Chad’s Morning Brief: Eric Holder Says the Shooting of Trayvon Martin Was Unnecessary, Abbott Talks About His Unique Perspective, & More
Here is your Morning Brief for the morning of July 16, 2013. Give me your feedback below and tune in to The Chad Hasty Show for these and many more topics from 8:30 to 11am. Remember, you can listen online at KFYO.com or with the radioPup App.
1. Holder Speaks Out on Zimmerman Trial (link)
With the DOJ considering bringing civil rights charges against George Zimmerman, one would think the Eric Holder speaking out about the trial would be wrong. Then again, this is Eric Holder we are talking about. Holder didn't say what the DOJ would do, but you can sort of read between the lines I think.
Attorney General Eric Holder on Monday called the death of black teenager Trayvon Martin "tragic" and "unnecessary," but gave no hints whether the Justice Department will bring civil rights or hate crimes charges against shooter George Zimmerman in the wake of his acquittal on state murder charges Saturday.
"We are...mindful of the pain felt by our nation surrounding the tragic, unnecessary shooting death of Trayvon Martin in Sanford, Florida last year – and the state trial that reached its conclusion over the weekend," Holder said, according to a prepared text of his remarks in a previously scheduled speech to a Delta Sigma Theta convention in Washington. "As parents, as engaged citizens, and as leaders who stand vigilant against violence in communities across the country, the Deltas are deeply, and rightly, concerned about this case. The Justice Department shares your concern – I share your concern – and, as we first acknowledged last spring, we have opened an investigation into the matter."
In discussing the racially charged case, Holder came close to reprising his 2009 speech calling the U.S. "a nation of cowards" on racial issues—a statement which earned Holder a rebuke from the White House. The attorney general used somewhat more muted rhetoric Monday, but his message was essentially the same: that Americans need to confront racial divisions in the country more directly.
"Independent of the legal determination that will be made, I believe that this tragedy provides yet another opportunity for our nation to speak honestly about the complicated and emotionally-charged issues that this case has raised. We must not – as we have too often in the past – let this opportunity pass," Holder told the black sorority.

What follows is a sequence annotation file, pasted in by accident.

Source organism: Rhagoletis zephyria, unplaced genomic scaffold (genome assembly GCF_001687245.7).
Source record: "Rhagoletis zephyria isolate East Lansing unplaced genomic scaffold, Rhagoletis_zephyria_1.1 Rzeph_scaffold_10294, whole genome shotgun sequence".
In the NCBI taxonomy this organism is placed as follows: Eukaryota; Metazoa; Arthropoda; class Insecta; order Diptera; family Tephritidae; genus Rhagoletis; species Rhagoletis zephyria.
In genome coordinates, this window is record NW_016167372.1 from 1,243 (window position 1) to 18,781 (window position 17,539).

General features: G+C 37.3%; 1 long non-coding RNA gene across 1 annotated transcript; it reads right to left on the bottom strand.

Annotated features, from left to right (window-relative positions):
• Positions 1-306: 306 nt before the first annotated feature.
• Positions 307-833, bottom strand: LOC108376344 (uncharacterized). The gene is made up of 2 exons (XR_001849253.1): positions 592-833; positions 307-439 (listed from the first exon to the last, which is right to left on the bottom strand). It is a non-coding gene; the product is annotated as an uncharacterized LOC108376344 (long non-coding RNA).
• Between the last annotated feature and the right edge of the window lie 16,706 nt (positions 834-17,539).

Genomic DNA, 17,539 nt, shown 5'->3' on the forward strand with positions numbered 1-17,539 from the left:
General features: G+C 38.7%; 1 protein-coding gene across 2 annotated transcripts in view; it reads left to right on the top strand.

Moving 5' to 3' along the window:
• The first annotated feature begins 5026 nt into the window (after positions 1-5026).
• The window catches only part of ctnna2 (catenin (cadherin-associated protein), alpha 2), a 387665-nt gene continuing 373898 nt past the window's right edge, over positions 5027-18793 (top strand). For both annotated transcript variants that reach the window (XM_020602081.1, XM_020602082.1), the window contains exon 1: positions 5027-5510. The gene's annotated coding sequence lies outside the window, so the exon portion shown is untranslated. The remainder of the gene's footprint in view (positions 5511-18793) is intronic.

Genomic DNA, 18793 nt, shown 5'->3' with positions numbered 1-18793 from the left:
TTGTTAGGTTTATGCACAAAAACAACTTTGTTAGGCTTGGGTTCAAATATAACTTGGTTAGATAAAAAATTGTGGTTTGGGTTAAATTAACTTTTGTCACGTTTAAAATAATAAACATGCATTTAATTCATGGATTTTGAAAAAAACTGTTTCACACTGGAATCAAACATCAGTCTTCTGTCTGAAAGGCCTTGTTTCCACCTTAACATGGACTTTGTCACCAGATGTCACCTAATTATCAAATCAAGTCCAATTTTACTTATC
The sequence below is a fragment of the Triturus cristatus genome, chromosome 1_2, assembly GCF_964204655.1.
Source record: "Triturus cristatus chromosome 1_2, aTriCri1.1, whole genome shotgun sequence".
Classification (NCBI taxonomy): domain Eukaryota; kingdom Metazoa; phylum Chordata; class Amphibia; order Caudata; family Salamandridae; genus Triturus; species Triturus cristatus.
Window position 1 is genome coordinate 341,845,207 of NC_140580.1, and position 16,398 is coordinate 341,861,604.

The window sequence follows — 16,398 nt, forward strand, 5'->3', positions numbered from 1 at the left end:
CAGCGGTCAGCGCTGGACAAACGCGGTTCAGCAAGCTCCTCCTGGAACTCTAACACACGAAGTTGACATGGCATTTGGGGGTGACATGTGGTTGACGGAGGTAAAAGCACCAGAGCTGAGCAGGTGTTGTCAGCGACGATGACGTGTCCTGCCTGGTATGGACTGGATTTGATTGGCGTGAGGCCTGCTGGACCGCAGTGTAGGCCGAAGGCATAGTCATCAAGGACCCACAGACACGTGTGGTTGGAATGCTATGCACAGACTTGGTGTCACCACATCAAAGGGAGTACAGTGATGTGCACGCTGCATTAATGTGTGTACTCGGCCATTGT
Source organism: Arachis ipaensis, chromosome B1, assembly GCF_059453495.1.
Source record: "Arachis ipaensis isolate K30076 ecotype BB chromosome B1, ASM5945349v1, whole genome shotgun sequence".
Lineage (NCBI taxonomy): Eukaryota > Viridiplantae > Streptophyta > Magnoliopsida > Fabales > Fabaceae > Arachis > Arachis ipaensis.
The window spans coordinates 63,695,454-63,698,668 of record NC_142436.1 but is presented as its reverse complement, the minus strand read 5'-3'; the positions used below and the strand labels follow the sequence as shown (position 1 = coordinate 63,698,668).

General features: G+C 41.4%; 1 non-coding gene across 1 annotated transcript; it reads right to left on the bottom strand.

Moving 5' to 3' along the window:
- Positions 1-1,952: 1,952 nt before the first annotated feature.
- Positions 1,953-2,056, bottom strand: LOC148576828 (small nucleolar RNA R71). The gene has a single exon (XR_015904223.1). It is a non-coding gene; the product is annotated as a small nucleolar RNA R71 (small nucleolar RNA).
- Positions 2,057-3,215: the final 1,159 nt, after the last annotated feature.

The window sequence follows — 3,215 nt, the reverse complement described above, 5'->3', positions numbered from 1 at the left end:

The attorney general referred to a "necessarily difficult dialogue" and praised Martin's parents for their calls for calm despite the anger that has followed the jury verdict.
"Even as we embrace their example and hold them in our prayers, we must not forego this opportunity to better understand one another and to make better this nation we cherish," Holder said.
Holder did seem to indicate that some type of stereotyping, or at least a misunderstanding, led to the shooting.
"We are resolved, as you are, to combat violence involving or directed at young people, to prevent future tragedies and to deal with the underlying attitudes, mistaken beliefs and stereotypes that serve as the basis for these too common incidents. And we will never stop working to ensure that – in every case, in every circumstance, and in every community – justice must be done," he added.
I will have a lot to say about this on the show today. I believe that this government is trying to rally support to go after Zimmerman even though there are no signs that Zimmerman was motivated by race. They will do this by continuing to flame racial tensions and by making comments that the shooting was a national tragedy.
It wasn't. It was a tragedy for the Martin family, but not for the nation. At the end of the day, Trayvon Martin assaulted another individual and that is what led to him being shot.
More on this during my show today.
2. Abbott (link)